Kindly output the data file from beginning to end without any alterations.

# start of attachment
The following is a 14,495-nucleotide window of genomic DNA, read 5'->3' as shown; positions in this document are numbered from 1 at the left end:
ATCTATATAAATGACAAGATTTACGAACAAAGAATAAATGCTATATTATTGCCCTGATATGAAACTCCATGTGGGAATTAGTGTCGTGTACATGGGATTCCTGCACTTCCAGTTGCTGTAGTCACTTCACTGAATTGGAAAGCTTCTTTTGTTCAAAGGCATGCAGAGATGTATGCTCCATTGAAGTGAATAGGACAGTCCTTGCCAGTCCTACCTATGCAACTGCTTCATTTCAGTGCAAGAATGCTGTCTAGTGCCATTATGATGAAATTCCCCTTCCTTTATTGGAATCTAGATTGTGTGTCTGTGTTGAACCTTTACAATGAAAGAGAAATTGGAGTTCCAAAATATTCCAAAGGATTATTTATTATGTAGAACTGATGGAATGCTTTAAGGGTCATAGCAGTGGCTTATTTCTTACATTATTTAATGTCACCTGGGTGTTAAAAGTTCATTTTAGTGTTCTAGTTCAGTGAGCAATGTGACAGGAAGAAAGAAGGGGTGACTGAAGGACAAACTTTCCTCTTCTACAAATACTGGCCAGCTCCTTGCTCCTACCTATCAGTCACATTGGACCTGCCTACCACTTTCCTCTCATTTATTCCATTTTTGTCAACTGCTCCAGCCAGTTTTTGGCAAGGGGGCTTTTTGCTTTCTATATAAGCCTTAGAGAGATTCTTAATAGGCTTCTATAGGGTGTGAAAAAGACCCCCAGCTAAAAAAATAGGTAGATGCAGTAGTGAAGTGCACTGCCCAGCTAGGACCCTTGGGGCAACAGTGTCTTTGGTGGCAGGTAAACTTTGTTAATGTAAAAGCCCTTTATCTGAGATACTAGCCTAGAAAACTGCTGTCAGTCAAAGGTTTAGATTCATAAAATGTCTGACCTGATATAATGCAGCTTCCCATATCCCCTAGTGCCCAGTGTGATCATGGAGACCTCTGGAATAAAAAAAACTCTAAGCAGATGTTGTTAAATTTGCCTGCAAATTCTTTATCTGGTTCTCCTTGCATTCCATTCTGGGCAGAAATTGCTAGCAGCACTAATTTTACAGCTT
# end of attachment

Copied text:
The following is a 14,495-nucleotide window of genomic DNA, read 5'->3' as shown; positions in this document are numbered from 1 at the left end:
ATCTATATAAATGACAAGATTTACGAACAAAGAATAAATGCTATATTATTGCCCTGATATGAAACTCCATGTGGGAATTAGTGTCGTGTACATGGGATTCCTGCACTTCCAGTTGCTGTAGTCACTTCACTGAATTGGAAAGCTTCTTTTGTTCAAAGGCATGCAGAGATGTATGCTCCATTGAAGTGAATAGGACAGTCCTTGCCAGTCCTACCTATGCAACTGCTTCATTTCAGTGCAAGAATGCTGTCTAGTGCCATTATGATGAAATTCCCCTTCCTTTATTGGAATCTAGATTGTGTGTCTGTGTTGAACCTTTACAATGAAAGAGAAATTGGAGTTCCAAAATATTCCAAAGGATTATTTATTATGTAGAACTGATGGAATGCTTTAAGGGTCATAGCAGTGGCTTATTTCTTACATTATTTAATGTCACCTGGGTGTTAAAAGTTCATTTTAGTGTTCTAGTTCAGTGAGCAATGTGACAGGAAGAAAGAAGGGGTGACTGAAGGACAAACTTTCCTCTTCTACAAATACTGGCCAGCTCCTTGCTCCTACCTATCAGTCACATTGGACCTGCCTACCACTTTCCTCTCATTTATTCCATTTTTGTCAACTGCTCCAGCCAGTTTTTGGCAAGGGGGCTTTTTGCTTTCTATATAAGCCTTAGAGAGATTCTTAATAGGCTTCTATAGGGTGTGAAAAAGACCCCCAGCTAAAAAAATAGGTAGATGCAGTAGTGAAGTGCACTGCCCAGCTAGGACCCTTGGGGCAACAGTGTCTTTGGTGGCAGGTAAACTTTGTTAATGTAAAAGCCCTTTATCTGAGATACTAGCCTAGAAAACTGCTGTCAGTCAAAGGTTTAGATTCATAAAATGTCTGACCTGATATAATGCAGCTTCCCATATCCCCTAGTGCCCAGTGTGATCATGGAGACCTCTGGAATAAAAAAAACTCTAAGCAGATGTTGTTAAATTTGCCTGCAAATTCTTTATCTGGTTCTCCTTGCATTCCATTCTGGGCAGAAATTGCTAGCAGCACTAATTTTACAGCTT